Wednesday, November 24, 2010

architectural predestination

Yes, I know it is being held in abeyance.  Still, the only thing that confuses me about this decision is why anyone, let alone so many, thought there was any chance at all something else was going to be the result there (of that meeting that is).

Is a bit fascinating that everyone remembers all of a sudden that it is the Civic Arena. Was there an official renaming ceremony?

Like the illustration?  To me it looks like the building is on a small tropical island floating in a sea of grid-like waves.

Random long tail note... there is even an arenadigest.com/ out there now.  About all arenas everywhere.

9 Comments:

Anonymous Anonymous said...

Looks more like it's in a Kansas cornfield, and any second, Jimmy Stewart's going to be running down Centre Avenue with a crop duster chasing him!

Wednesday, November 24, 2010 8:48:00 AM  
Anonymous Anonymous said...

I meant Cary Grant, not Jimmy Stewart. Come to think of it, maybe they could move the Jimmy Stewart museum to the site, since it's having a hard time staying afloat in Indiana (PA), and add a Gene Kelly museum too. Heck, made it a big Pittsburgh/Hollywood musical museum, since it was originally the home of CLO, add a Rob Marshall statue out front. Who else could we honor there?

Wednesday, November 24, 2010 8:52:00 AM  
Blogger Jonathan Potts said...

The Post-Gazette had an article months ago about Mellon's naming rights expiring.

Wednesday, November 24, 2010 1:40:00 PM  
Anonymous n'at said...

think edgar kaufmann would demolish it? perhaps a question best answered in another Toker book...

to that end, the protagonist must die at the end. like shane.

Wednesday, November 24, 2010 6:56:00 PM  
Anonymous MH said...

Maybe we could set-off 800 cases of Redi-whip to get a good stream of foam out the doors and make it like Old Yeller.

Wednesday, November 24, 2010 8:29:00 PM  
Anonymous The Wiz said...

I heard a caller on KDKA suggest that the arena be gutted out and then rigs be brought inside to drill for Marcellus gas. Funny...but not really a bad idea. All the noise and dust would be contained and the location is great for accessing most of the land from underneath. Two miles in all directions just about covers it. And think of all the money it would bring the city, the county, parks, Pitt, Duquesne, lots of charities, and lots of other landowners in the city.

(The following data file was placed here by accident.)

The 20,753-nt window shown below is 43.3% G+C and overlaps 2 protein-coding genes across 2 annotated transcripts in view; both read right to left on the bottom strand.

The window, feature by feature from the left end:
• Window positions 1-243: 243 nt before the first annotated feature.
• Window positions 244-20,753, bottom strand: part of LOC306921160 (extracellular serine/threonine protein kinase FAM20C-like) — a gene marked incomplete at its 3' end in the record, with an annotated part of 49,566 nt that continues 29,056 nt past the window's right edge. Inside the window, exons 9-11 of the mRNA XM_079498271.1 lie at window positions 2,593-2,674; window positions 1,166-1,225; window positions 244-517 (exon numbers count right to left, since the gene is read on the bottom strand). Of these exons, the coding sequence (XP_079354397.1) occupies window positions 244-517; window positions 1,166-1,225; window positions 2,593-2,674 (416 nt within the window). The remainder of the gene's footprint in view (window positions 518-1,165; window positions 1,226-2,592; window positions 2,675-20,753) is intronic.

And there could be enough money to save the arena itself. How many acres is the arena property?

Wednesday, November 24, 2010 10:03:00 PM  
Blogger C. Briem said...

JP: I remember actually.. Wasn't that the article where the SEA kind of said they really didn't know what it would be called once the naming rights expired?

MH: You're not right, man.

Wiz: Points for consistency. You may have an idea there. I say the pad could be centered right at Freedom Corner. You should mail that idea into the folks working on the comprehensive plan for the Hill District.

Thursday, November 25, 2010 10:10:00 AM  
Anonymous Rob Pfaffmann, AIA, AICP said...

The image you posted is from "Rhapsody in Steel" A classic propaganda animation for the steel industry. You must see it all the way thru and watch closely for the animation of the Arena!

If you study late 20th century (or any time period for that matter) history you have to recognize your eyes will not see it in context of the times. If you read the literature and popular culture of the post war era, the priorities were the same (jobs, housing, energy) yet different. The City was a mess after WW II, Smoke Control was the Marcellus Shale of the day, and the Arena was a crown jewel of reform in the way we were going to move into the space age and build light filled apartments for all.
Propaganda? You bet? A reflection of our predominant values, yup...See MAD MEN
Today's analogy is the GREEN convention center. in 50 years we will look at it and laugh and say how cute and archaic. Great cities are not built by cynics and naysayers.
In 1961, the Igloo competed with its civic peers (Arch Space Needle, displacing minority neighborhoods btw) we reached for the stars, dreamed of the Jetsons and so much more. We can be snarky and say how naive, but it is part of our history and if you look closely at urban renewal throughout history, it often is not clear whether it is worth the risk at many levels. Paris would not be Paris without similar displacement renewal. Does it make it right? NO! BUT: IT IS OUR HISTORY AND IT IS AN INNOVATIVE STRUCTURE 50 YEARS LATER BY MOST ALL ACCOUNTS.
THE TEST FOR US IS NOT JUST KEEPING IT BUT TRANSFORMING IT FOR A NEW USE. THIS REGION HAS GOT TO SEE THAT EVEN FROM FAILURE AND OBSOLECENCE COMES OPPORTUNITY TO LEARN and INNOVATE IN A WAY THAT IS FAR RICHER THAN STARTING FROM SCRATCH.

Monday, November 29, 2010 9:39:00 PM  
Blogger C. Briem said...

and the scan is from my copy..

http://nullspace2.blogspot.com/2008/12/steel-city-20.html

Monday, November 29, 2010 9:45:00 PM  

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